Tuesday, June 7, 2011

Where the Heck are the Aliens?

Alien Zone (1978)
Stillwater, Oklahoma

Released the same year as John Carpenter's Halloween, Alien Zone (a.k.a. House of the Dead) is one of just a handful of American omnibus films from the 1970s that has become a staple of public domain DVD collections. The title is a non-sequitur; there are no aliens. Instead, it's a straightforward, EC Comics-style presentation with a ghoulish mortician relaying four stories to a philandering conventioneer who has wandered into his funeral home during a rain storm. Unfortunately, the film never matches the effectiveness of the opening segment (about some Halloween-masked, candy corn-fanged kids terrorizing a grumpy school teacher).

Alien Zone is also one of the few genre items of that era (or any era, for that matter) directed by a woman. Oddly, none of the articles I've found about the movie mention director Sharron Miller. Miller was an Oklahoma State University grad who went on to a successful career in television, making it doubly strange that even the local press failed to profile her.

From the Tri City Herald, June 27, 1978:

Sooner the better says movie mogul

By David Egner, Associated Press Writer

Oklahoma City -- Hollywood, look out. Moviemaking has come to Oklahoma.

"We can do anything here we can do in California," said Oklahoma movie producer Arthur Leonard. "I'm trying to start an excitement here... I want to bring the film and TV industry to Oklahoma."

Leonard, who has completed work on one movie and hopes to produce at least five more in Oklahoma, said the state offered moviemakers low production costs and a variety of settings for films.

"Five Faces," a fantasy thriller about five corpses that come to life, cost $600,000 to film in the Oklahoma cites of Stillwater, Ponca City and Yale last November and December, Leonard said.

Making the same film in California would have cost at least $1.2 million, the producer said.

"People here let you use their facilities for less," Leonard said.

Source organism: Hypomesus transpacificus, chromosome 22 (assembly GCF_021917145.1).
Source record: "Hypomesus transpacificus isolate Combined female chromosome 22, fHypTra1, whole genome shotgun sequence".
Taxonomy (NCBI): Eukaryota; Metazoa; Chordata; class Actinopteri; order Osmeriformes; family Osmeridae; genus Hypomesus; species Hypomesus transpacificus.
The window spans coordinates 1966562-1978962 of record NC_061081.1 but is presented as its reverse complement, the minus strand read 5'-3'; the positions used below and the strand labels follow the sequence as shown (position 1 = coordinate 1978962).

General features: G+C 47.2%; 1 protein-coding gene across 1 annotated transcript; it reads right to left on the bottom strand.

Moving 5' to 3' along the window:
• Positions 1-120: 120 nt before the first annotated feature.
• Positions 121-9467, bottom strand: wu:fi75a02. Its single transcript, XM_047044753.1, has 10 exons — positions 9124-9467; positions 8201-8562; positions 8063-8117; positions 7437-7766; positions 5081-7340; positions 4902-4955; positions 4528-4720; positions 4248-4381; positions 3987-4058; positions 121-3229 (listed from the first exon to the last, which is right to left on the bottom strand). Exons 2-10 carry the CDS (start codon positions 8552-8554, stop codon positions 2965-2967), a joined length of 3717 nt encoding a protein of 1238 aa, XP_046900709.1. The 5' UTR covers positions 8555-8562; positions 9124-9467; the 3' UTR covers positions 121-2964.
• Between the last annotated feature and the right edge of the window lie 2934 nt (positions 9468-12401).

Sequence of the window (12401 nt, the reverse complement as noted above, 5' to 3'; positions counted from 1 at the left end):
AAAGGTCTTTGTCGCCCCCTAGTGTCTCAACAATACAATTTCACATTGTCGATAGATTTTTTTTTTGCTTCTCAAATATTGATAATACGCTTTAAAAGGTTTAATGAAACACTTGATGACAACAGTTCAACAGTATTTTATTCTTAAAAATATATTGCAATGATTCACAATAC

An example, he said, was a hospital that charged only $50 per day to be used as the scene of filming for "Five Faces."

Leonard's film company, Myriad Cinema International, is based in the heartland of Oklahoma wheat country, the city of Enid.

Enid, with a population of about 45,000, became the movie capital of Oklahoma because it is the home of Leroy and Marvin Boehs, two oilmen who've agreed to supply $500,000 in financing for each of six Myriad films, Leonard said.

There are also smaller investors in the company.

"If you make a fairly good film, you can't have a dry hole," Leonard said, turning to oil industry terminology to describe what he considers the bright financial outlook for Warner Brothers and Columbia Studios, but always on B-grade films, he said.

Leonard moved to Oklahoma seven years ago for a land promotion, and has since been engaged in writing and public relations work.

"I like this state because here I could be No. 1" among movie producers, Leonard said, since no other feature film companies are headquartered in Oklahoma.

In Oklahoma, "You're not governed by studio bosses, you're doing your own thing. The only thing that's lacking here is a studio," the producer said, but he has plans to change that.

Myriad expects to turn a Stillwater armory into a studio in September.

"Five Faces," starring John Erickson, is scheduled to be released this summer.

From BoxOffice, November 27, 1978:

Over 200 Attend Bow of 'Alien Zone,' Enjoy Bizarre Evening in Stillwater

STILLWATER, OKLA. -- About 200 curious people withstood pouring rain outside the Aggie Theatre here Tuesday night (14) for a chance ot attend the world premiere of a locally produced horror film, "Alien Zone," writes Mark Weatherford for the Daily Oklahoman. His story is quoted, in part, below.

Rain Curtails Fun

Ceremonies outside were shortened by the rain, forcing the film's executives and honored guests -- who arrived in a funeral hears and limousine -- to make a quick run inside.

Once inside, however, spirits were restored as patrons shook hands with the filmmakers who expressed happiness with the turnout despite the rain.

"We planned it this way so it would match the first scene of the movie," laughed executive producer Arthur Leonard of Oklahoma City.

"This really tells me something about Oklahoma's spirit," said Australian-born Richard Cassidy of Jupiter Films, distributor of the movie.

Funeral March Featured

To herald the beginning of the movie, a scaled-down funeral procession complete with trumpets, drum, pallbearers and casket, marched down the aisle of the packed theater.

The film is a five-vignette anthology of a horror story linked together by the tales of a strange mortician told to his unexpected guest on a rainy night.

Originally shot under the title "Five Faces of Terror," the movie was filmed in Stillwater last November and December, with additional scenes shot in Ponca City and Yale.

The film originated when Leonard, a retired Hollywood filmmaker, and William Jackson, an OSU broadcasting and film instructor, decided to capitalize upon the availability of non-unionized OSU broadcasting students as well as the enthusiasm such a project would generate.

After gaining the financial support of Enid businessmen Leroy and Marvin Boehs, Leonard began work as executive producer for the $685,000 film, produced under the name of Myriad Cinema, Inc., Oklahoma City.

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